<< -- 3 -- Robert Hugill A CLASSIC
Ruth is attempting to become a writer, selling stories to magazines and newspapers. This involves a series of rather complex situations (including the above mentioned conga and also an amazing illuminated bustier). It is Ruth who gets all the amusing numbers but in the end finds love. On her travels she encounters Bob Baker, editor of The Manhatter whose support for her turned to love. Baker is played by Graham Bickley, who was Billy Crocker in Anything Goes. He is the possessor of a brilliant Broadway baritone and makes a good romantic lead, with an air of Cary Grant, in a plot where the two older figures become the love interest, whilst Eileen is left playing the field.
From left to right, Ensemble, Ruth (Mary King) and Eileen (Sophie Daneman). Photo © 2004 Alastair Muir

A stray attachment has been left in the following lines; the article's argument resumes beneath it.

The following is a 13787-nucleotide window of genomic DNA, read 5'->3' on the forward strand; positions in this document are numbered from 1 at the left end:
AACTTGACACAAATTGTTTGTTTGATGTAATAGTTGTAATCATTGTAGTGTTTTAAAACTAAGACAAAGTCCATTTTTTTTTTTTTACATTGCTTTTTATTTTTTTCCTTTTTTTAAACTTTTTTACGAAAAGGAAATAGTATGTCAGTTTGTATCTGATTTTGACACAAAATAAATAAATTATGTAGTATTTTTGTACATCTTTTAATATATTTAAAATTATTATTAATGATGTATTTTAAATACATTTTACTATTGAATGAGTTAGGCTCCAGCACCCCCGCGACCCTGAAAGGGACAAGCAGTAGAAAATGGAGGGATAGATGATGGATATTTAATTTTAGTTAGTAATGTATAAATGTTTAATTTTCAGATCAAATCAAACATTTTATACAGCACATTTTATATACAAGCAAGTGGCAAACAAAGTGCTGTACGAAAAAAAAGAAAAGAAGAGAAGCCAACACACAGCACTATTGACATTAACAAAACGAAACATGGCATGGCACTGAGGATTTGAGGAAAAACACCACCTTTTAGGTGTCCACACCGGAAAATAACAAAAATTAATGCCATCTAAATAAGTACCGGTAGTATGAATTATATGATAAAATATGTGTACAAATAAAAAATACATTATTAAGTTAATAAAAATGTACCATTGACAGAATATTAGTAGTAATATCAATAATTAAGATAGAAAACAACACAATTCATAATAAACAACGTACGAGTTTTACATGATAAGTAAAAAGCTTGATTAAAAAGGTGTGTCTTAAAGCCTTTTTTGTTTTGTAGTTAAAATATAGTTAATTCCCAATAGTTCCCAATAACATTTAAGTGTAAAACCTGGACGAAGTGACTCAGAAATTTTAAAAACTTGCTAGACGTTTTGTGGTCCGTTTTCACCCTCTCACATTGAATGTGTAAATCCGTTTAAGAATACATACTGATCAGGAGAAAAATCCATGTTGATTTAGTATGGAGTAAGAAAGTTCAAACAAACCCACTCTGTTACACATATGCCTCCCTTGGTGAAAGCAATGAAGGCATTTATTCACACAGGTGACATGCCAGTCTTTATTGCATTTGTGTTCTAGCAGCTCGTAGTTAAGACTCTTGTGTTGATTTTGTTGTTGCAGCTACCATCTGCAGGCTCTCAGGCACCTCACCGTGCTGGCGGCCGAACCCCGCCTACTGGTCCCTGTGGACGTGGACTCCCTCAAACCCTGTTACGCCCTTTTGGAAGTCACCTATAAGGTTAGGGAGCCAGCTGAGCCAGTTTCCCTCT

The supporting roles were also well cast including Derek Hagen as Frank Lippencott, David Curtiz as Chick Clark and Paul Featherstone as an appealingly Irish Officer Lanigan, all three of whom are smitten with Eileen, David Freedman as the sisters' artistic landlord, Andrew Dennis as Speedy Valenti the proprieter of the Vortext nightclub and notably Mark Meadows as the footballer 'The Wreck' who gets a delightful solo 'Pass that Football', sung whilst throwing a cabbage around the stage with the delivery boy (played by the grandson of Grange Park patron, Lord Ashburton).
The Grange Park Orchestra, conducted by Richard Balcombe, played Bernstein's score with gusto and not a little sophistication.
From left to right, Ensemble and Eileen (Sophie Daneman). Photo © 2004 Alastair Muir
For all its New York setting, there was something rather English about this staging, perhaps it missed that ultimate element of New York wisecracking. But it replaced it with some very assured handling of complex stage pictures and some rather English subtlety. It is just a shame that there were only seven performances.